The excavations of 1902-1906 cover a wide range of smaller explorations in the general Palaikastro region including Petsofa, Kastri, Ta Ellinika, Agkathia, the neolithic site of Magasa and burials in the river bank, on the cliff and in the gravel ridges. However, the bulk of the images cover the main Roussolakkos site with its Bronze Age settlement and the later Temple of Dictaean Zeus. By 1904, Dawkins was completely in charge, and the preliminary publication for this season’s work included an in-depth essay on chronology based on Evans’ work at Knossos. The captions on images of material from 1904 to 1906 reflect this change, where ‘Minoan’ was now used as a chronological marker rather than ‘Mycenaean’. These refinements and a better understanding of prehistoric chronology from Palaikastro led Dawkins (BSA Director 1906-1913) to return to Melos and re-investigate the previous BSA Phylakopi excavation in 1911 (see Archive Story, Digging II). Although there were annual preliminary reports on the Palaikastro excavations in the Annual of the British School at Athens (ABSA), the final publication only appeared years later in 1923.
After Palaikastro, the BSA’s focus turned to the Greek mainland and Laconia in particular. However, BSA activity on Crete (now part of the Greek State) continued until the First World War with two short, one-season excavations by R.M. Dawkins, first at the Kamares Cave (1913) on the south slope of Mount Psiloritis and then at Plati (1914) on the Lasithi plateau. The excavations were carried out at the invitation of Dr. Hazzidakis, President of the Syllogos at Candia (i.e. the forerunner of the Archaeological Museum at Herakleion). There are 40 images from the Kamares Cave excavations and 25 images from Plati.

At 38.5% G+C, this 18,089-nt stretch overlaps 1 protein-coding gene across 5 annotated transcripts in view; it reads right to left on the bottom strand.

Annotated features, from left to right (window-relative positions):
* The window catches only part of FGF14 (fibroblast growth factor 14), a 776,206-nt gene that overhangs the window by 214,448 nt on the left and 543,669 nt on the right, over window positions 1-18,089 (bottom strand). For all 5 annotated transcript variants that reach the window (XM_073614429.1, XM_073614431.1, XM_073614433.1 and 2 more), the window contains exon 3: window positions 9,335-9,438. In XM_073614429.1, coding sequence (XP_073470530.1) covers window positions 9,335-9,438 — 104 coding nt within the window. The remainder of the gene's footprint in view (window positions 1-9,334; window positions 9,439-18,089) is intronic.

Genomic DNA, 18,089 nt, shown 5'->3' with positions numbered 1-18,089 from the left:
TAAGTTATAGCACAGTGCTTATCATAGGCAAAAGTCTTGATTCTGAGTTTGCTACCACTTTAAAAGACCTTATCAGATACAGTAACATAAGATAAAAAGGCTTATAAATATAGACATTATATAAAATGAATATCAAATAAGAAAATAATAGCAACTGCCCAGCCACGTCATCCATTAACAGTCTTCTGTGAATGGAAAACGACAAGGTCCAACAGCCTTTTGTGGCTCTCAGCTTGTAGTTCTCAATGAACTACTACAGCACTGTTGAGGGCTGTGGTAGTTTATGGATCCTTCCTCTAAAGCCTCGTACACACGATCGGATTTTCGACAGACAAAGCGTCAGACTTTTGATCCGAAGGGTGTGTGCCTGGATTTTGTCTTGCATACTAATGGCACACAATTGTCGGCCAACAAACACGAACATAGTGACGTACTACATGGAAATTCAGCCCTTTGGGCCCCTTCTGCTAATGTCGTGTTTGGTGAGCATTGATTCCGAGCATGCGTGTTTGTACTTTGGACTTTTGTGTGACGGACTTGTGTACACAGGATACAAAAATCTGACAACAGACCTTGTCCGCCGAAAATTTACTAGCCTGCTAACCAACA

After WWI, Evans began making preparations to hand over his estate at Knossos to the BSA, which formally took place in 1926. Duncan Macenzie, Evans’ long-term assistant, was retained as the first Knossos Curator. He was replaced by John Pendlebury in 1929, thus firmly establishing the continuity of Knossos Curators at what is now known as the BSA Knossos Research Centre, reflecting over a century of continuous BSA activity on the island.
British School at Athens
Images from the BSA-SPHS collection are available on the BSA’s Digital Collections page.
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|1899/1900||Hogarth, D.G. ‘Knossos. Summary Report of the Excavations in 1900: II. Early Town and Cemeteries’, ABSA 6: 70–85.|
|1900/1901||Hogarth, D.G. ‘The Cave of Psychro in Crete’, Journal of the Anthropological Institute of Great Britain and Ireland 30: 90–91.|
|1900/1901||Hogarth, D.G. ‘Excavations at Zakro, Crete’, ABSA 7: 121–149.|
|1901/1902||Marshall, J.H. and Bosanquet, R.C. ‘Excavations at Praesos I. ABSA 8:231-270.|
|1901/1902||Forester, E.S. ‘Praesos. The Terra-Cottas’ ABSA 8:271-281.|
|1904/1905||Forster, E. S. ‘Terracotta Plaques from Praesos, East Crete’, ABSA 11:243–257.|
|1905/1906||Marshall, F. H. ‘Tombs of Hellenic Date at Praesos’, ABSA 12:63–70.|
|1901/1902||Bosanquet, R. C. ‘Excavations at Petras’, ABSA 8:282–285.|
|1901/1902||Bosanquet, R. C. ‘Excavations at Palaikastro. I’, ABSA 8:286–316.|
|1902/1903||Bosanquet, R. C. et al. ‘Excavations at Palaikastro. II’, ABSA 9:274–387.|
|1902/1903||Dawkins, R. M. and Currelly, C. T. ‘Excavations at Palaikastro. III’, ABSA 10:192–231.|
|1904/1905||Dawkins, R. M., Hawes, C. H. and Bosanquet, R. C. ‘Excavations at Palaikastro. IV’, ABSA 11:258–308.|
|1905/1906||Dawkins, R. M. ‘Excavations at Palaikastro. V’, ABSA 12:1–8.|
|1923||Bosanquet, R. C. and Dawkins, R. M. The Unpublished Objects from the Palaikastro Excavations: 1902-1906. London: British School at Athens (British School at Athens Supplementary Papers, 1).|
|1912/1913||Dawkins, R. M. & Laistner, M. L. W. ‘The Excavation of the Kamares Cave in Crete’, ABSA 19: 1–34.|
|1913/1914||Dawkins, R. M. (1913) ‘Excavations at Plati in Lasithi, Crete’, ABSA 20: 1–17.|